. A New Spin on ROI | Meetings & Conventions

A New Spin on ROI

Going beyond metrics to calculate a meeting's success

0817 Cover Story investment meetings ROI opener

Total direct meeting spend in the U.S. climbed from $263 billion in 2009 to $290 billion in 2012, a 6.5 percent increase, according to the most recent survey conducted by PricewaterhouseCoopers for the Convention Industry Council. If that same percentage increase held in the subsequent four years, meeting spend in 2016 likely topped $300 billion. But what has been the return on that significant investment? ROI is a much more elusive statistic.

According to event professionals polled in the 2016 Global Meetings & Event Forecast from American Express Meetings & Events, only 14 percent include ROI metrics in their meeting policies. At the same time, respondents across all regions predicted increases in their overall program budgets, and in larger increments than they predicted five years earlier.

At the root of the problem, says Issa Jouaneh, senior vice president and general manager, American Express Meetings & Events, "there still does not appear to be one consistent way meetings are measured." A number of industry entities are determined to change that.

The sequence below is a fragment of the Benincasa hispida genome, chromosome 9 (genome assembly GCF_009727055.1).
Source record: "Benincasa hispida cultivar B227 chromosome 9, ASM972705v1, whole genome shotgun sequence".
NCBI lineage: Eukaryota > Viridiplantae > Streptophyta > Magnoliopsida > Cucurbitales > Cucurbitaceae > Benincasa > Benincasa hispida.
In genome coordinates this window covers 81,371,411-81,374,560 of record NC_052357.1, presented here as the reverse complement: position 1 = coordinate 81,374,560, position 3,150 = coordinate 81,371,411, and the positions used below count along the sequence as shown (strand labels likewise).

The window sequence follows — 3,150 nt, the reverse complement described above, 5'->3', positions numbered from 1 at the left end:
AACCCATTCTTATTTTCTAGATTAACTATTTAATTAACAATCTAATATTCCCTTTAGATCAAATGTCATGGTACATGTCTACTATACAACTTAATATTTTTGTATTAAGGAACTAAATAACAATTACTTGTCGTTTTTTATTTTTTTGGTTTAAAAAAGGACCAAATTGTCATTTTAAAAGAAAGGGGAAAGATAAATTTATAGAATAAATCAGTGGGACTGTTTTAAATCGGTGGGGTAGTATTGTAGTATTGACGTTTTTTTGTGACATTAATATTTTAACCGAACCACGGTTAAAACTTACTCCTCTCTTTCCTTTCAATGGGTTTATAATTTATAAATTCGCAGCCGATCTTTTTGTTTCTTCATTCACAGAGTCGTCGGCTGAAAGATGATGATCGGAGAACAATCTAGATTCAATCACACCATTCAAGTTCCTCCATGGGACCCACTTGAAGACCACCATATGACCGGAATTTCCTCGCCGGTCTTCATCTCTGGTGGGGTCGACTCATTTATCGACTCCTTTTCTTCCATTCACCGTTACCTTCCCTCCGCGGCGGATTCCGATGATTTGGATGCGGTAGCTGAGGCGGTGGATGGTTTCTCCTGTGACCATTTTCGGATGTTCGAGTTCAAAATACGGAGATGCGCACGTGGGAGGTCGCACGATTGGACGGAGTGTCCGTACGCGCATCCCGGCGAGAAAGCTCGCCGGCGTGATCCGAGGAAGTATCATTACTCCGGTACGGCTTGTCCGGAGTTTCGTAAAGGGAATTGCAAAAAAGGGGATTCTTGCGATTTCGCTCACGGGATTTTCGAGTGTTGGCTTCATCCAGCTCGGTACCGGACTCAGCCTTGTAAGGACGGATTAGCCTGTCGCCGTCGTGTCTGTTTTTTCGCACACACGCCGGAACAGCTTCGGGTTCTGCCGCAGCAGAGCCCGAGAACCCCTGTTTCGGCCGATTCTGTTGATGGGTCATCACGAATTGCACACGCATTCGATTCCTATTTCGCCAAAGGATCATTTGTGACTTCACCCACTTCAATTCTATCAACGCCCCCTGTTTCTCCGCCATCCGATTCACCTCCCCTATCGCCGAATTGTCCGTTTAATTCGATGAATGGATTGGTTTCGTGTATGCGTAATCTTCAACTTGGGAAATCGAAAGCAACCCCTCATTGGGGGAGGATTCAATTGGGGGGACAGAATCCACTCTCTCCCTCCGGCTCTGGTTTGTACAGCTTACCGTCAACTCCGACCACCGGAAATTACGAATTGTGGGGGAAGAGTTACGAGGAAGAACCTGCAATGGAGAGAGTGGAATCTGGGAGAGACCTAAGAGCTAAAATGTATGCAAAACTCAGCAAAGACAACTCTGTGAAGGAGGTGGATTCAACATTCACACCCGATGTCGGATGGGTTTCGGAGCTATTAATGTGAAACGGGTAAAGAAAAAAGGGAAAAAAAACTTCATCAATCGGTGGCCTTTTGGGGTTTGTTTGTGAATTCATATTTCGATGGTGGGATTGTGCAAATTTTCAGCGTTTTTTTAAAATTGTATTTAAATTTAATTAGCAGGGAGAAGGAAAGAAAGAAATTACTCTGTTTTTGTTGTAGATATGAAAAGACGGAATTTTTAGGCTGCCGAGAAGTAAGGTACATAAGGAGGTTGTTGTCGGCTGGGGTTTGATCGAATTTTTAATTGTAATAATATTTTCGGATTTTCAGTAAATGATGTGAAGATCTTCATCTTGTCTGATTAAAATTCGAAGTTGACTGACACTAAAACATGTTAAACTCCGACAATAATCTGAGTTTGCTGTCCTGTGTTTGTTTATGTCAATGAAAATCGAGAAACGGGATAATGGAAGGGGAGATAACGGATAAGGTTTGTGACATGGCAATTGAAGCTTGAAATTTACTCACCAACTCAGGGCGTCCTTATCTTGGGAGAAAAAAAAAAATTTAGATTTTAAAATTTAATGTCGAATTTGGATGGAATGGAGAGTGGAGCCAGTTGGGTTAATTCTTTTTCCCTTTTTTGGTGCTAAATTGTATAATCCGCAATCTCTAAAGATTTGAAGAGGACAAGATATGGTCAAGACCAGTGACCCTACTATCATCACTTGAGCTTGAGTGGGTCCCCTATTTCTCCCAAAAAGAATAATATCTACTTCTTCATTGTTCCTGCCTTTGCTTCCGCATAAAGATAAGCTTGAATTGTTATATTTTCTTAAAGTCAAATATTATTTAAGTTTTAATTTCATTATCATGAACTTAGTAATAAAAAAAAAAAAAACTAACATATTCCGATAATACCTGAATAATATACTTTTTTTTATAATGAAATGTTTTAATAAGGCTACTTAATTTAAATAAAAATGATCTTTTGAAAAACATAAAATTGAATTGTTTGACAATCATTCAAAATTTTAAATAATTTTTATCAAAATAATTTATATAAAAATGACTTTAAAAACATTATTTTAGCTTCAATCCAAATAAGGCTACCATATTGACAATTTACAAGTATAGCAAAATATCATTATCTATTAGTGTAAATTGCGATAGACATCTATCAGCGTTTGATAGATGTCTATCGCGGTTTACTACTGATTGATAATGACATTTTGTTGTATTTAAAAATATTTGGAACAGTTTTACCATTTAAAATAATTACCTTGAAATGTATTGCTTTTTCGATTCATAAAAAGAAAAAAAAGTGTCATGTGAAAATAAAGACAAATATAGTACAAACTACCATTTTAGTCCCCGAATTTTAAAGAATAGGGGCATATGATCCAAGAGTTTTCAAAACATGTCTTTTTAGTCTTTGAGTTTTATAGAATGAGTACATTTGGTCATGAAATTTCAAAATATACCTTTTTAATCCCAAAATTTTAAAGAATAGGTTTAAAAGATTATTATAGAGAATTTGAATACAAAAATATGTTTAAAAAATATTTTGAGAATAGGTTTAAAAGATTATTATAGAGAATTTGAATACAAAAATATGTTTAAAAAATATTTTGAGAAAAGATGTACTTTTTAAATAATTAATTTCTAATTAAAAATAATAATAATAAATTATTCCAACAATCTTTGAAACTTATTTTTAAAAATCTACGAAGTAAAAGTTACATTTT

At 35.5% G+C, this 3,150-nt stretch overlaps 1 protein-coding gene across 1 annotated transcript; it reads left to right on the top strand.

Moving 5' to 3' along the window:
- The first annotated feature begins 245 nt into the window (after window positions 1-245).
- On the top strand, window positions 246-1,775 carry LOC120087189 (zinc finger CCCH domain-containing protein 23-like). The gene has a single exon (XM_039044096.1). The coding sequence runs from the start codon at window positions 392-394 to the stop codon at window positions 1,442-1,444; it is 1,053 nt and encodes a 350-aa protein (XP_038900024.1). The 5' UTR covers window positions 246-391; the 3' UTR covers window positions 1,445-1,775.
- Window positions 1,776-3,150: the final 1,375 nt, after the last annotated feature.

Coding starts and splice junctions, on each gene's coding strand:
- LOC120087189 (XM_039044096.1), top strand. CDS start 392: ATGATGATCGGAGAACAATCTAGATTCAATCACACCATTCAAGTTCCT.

Asking hard questions
Four years ago, frustrated with the industry's ho-hum attempts to determine even a baseline ROI, Kent Cisewski, a former executive with the Walt Disney Co. and with long spins at two large meeting and incentive firms, decided to strike out on his own. He founded the Fusion Performance Group, an Orlando-based third-party whose tagline reads, "What's Your ROI?"

"When you consider that meeting spend, and that includes incentives, is the second to fifth largest spend in corporations, you would think people would know what their return on investment is for a meeting and be able to tell you," says Cisewski. "But the industry isn't there yet, and that's a concern."

In an attempt to resolve that longstanding problem, Cisewski set about to make benchmarking ROI the centerpiece of his client sell. The company created a proprietary metrics program that analyzes and drills down into a client's data to see if their meetings spend is driving revenue, and then identifies and recommends additional opportunities for increasing their profit margin, such as tiered incentives that all employees can aspire to achieve.